More than 2m children in ‘complex’ family circumstances
It is unclear whether 1.6m are getting any help at all, children’s commissioner warns
Published on 4th July 2018
More than two million children are living in complex family circumstances which make them vulnerable, the children’s commissioner for England has warned.
The report, “The Children’s Commissioner’s 2018 Report into Childhood Vulnerability”, estimates that 2.1 million of England’s 11.8 million children – one in six – are living in families with risks so serious that they need some level of help. This includes 1.6 million vulnerable children where the support is effectively ‘invisible’ – as it is unclear whether they are receiving any coordinated help, despite the difficulties they are growing up with.
Anne Longfield, the Children’s Commissioner for England, said: “Over a million of the most vulnerable children in England cannot meet their own ambitions because they are being let down by a system that doesn’t recognise or support them – a system that too often leaves them and their families to fend for themselves until crisis point is reached.
“Not every vulnerable child needs state intervention, but this research gives us – in stark detail – the scale of need and the challenges ahead. Meeting them will not be easy or cost-free. It will require additional resources, effectively targeted, so that we move from a system that marginalises vulnerable children to one which helps them,” she added.
The report brings together a range of information held by various government departments, agencies and others to reveal the scale of child vulnerability in England.
The 2.1 million children growing up in families with complex needs includes:
- 890,000 children whose parents have severe mental health problems
- 825,000 children are living in homes with domestic violence
- 470,000 children have parents with substance misuse problems
- 100,000 children are living in a family with a “toxic trio” (mental health problems, domestic violence and alcohol and/or substance abuse)
- 470,000 children live in material deprivation
- 170,000 children are carers for their parents or siblings
Furthermore, the report finds that of the 2.1 million children in families with complex needs 310,000 children are classified as ‘children in need’, 410,000 are in families that are being, or have previously been, supported by the Troubled Families programme and 30,000 are the registered with their council as a young carer.
However, the report warns that there are considerable overlaps between these groups as many of the children in so-called Troubled Families are also children in need themselves. Once these overlaps are taken into account, the total number of number of children who are actually known to receive some kind of support comes to only 570,000. This leaves behind another 1.6 million children for whom it is unknown if they are actually getting any sort of formal or structured support – despite their potentially serious family circumstances.
Anne Longfield added: “Supporting vulnerable children should be the biggest social justice challenge of our time. Every day we see the huge pressures on the family courts, schools and the care systems of failing to take long-term action. The cost to the state is ultimately greater than it should be, and the cost to those vulnerable children missing out on support can last a lifetime.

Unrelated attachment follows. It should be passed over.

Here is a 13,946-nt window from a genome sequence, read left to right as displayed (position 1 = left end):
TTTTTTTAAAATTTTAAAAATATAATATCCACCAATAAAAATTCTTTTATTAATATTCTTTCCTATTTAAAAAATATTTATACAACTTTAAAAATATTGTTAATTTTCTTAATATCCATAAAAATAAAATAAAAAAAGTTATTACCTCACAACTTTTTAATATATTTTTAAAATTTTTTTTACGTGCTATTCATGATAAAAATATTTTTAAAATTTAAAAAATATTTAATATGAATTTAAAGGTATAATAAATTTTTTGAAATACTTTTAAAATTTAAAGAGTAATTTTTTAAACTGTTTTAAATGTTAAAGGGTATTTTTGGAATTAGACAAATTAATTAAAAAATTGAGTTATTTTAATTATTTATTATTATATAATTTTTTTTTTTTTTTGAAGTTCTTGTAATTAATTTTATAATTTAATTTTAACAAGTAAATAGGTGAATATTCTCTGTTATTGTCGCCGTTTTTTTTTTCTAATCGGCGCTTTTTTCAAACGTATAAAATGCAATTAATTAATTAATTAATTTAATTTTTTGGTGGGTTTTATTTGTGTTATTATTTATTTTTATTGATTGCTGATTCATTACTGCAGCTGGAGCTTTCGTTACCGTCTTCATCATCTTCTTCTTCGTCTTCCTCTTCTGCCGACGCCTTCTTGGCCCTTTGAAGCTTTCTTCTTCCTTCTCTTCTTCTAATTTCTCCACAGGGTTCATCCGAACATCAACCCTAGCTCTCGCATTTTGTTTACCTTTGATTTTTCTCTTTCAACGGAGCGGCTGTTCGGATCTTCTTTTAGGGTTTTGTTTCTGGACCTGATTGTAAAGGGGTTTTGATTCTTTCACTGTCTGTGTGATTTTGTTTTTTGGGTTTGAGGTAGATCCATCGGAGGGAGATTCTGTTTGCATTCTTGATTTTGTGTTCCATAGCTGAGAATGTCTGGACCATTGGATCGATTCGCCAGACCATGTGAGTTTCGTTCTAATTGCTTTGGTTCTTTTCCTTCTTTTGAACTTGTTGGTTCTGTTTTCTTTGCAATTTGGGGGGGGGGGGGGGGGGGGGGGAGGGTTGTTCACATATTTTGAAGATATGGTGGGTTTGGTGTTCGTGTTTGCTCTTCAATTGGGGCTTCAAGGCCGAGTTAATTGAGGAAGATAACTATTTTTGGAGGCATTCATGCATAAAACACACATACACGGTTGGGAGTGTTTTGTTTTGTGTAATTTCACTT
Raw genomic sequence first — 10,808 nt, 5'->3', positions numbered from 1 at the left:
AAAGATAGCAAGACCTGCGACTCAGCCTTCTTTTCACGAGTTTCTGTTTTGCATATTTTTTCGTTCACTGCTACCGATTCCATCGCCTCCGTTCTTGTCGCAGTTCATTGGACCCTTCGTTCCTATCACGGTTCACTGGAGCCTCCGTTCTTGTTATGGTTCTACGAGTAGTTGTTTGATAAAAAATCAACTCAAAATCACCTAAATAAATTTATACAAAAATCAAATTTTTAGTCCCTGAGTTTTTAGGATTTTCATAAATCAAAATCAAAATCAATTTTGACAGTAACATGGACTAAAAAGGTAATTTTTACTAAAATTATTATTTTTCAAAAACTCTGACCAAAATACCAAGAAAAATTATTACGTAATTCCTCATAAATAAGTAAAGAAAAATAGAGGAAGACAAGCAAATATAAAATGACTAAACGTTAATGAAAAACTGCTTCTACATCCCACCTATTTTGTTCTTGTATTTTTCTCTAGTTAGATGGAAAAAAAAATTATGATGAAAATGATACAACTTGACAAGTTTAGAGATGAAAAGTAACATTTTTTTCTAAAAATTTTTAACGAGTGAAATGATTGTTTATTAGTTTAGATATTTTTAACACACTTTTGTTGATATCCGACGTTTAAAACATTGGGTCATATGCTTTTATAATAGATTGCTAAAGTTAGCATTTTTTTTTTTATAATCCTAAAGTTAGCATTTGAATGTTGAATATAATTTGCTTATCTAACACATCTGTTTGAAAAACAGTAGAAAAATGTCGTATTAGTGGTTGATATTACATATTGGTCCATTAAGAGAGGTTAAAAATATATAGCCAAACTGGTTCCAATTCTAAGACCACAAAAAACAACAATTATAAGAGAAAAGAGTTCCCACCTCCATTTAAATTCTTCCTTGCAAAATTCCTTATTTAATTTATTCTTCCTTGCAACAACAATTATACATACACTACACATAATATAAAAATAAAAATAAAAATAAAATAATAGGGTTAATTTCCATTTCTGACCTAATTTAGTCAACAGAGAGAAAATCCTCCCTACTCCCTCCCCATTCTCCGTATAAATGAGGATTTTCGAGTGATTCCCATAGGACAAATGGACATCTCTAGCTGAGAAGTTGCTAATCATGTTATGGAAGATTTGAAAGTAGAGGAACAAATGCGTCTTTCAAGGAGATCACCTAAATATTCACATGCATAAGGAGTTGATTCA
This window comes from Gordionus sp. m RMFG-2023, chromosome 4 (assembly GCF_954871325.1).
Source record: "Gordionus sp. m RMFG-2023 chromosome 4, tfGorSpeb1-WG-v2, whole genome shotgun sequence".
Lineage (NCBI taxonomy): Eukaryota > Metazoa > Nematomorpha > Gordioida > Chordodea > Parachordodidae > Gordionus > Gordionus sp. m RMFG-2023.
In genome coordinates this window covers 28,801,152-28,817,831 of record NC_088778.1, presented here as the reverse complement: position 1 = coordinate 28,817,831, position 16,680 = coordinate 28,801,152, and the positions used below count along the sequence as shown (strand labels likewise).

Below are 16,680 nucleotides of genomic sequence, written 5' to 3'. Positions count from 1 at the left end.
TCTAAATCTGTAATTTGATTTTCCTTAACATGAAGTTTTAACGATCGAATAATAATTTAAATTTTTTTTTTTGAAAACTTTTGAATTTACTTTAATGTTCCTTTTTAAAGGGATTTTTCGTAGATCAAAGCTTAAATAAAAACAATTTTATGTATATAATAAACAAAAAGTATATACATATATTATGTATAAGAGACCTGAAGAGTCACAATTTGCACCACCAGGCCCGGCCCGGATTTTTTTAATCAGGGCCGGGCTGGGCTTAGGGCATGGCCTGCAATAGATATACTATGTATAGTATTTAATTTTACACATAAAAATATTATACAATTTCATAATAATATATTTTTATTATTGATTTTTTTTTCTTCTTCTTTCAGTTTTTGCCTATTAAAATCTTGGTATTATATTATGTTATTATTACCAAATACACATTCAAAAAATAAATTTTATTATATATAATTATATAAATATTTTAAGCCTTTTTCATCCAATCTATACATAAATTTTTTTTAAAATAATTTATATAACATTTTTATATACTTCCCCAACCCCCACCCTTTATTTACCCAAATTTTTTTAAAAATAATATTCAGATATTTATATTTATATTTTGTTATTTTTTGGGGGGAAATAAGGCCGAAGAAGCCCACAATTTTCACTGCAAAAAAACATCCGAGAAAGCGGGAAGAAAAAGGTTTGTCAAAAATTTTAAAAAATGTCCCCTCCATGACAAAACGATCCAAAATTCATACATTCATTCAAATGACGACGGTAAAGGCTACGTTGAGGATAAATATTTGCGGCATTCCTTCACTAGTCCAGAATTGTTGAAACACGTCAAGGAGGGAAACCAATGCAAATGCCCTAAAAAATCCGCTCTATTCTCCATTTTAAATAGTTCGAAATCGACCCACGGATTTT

“We get the society we choose – and at the moment we are choosing to gamble with the futures of hundreds of thousands of children,” she added.
Cllr Roy Perry, Vice Chair of the Local Government Association’s Children and Young People Board, said: “This is just the latest in a series of stark warnings about the huge number of children and families in need of help and support, and highlights the immense challenge facing councils and their partners as they try to address growing levels of need with rapidly diminishing resources.
“We want the government to heed these increasingly urgent warnings and accept the critical need for properly funded children's services, which face a funding gap of £3 billion by 2025 just to keep services running at current levels.
“We have long warned of the rising demand councils face, with an average of more than 270 children taken into care or placed on a child protection plan every single day to keep them safe from harm.
“This is becoming unsustainable, with many areas struggling to cope. This report provides further evidence that children's services are being pushed to the brink, and desperately need new resources if they are to provide the essential support that our children and young people rely on and deserve,” he added.
Referring to the 825,000 children are living in homes with domestic violence and 100,000 children are living in a family with a “toxic trio”, Barnardo’s Chief Executive, JavedKhan said: “These shocking figures bring home the impact of domestic abuse on children.
“We know from our specialist services that they are victims and not just witnesses, even if abuse and violence isn’t aimed directly at them.
“Growing up in families where there is domestic abuse or violence can have a serious emotional impact, causing Adverse Childhood Experiences (ACEs), which can stay with children for life.
“Research in our services shows many children who have been sexually exploited, or who show harmful sexual behaviour live in households where there is abuse or violence. They are also more likely to be in abusive relationships themselves later in life.
“The government needs to put children at the centre of its strategy in its Domestic Violence and Abuse Bill and ensure they receive specialist support early to overcome trauma and go on to lead happy, healthy lives,” he concluded.
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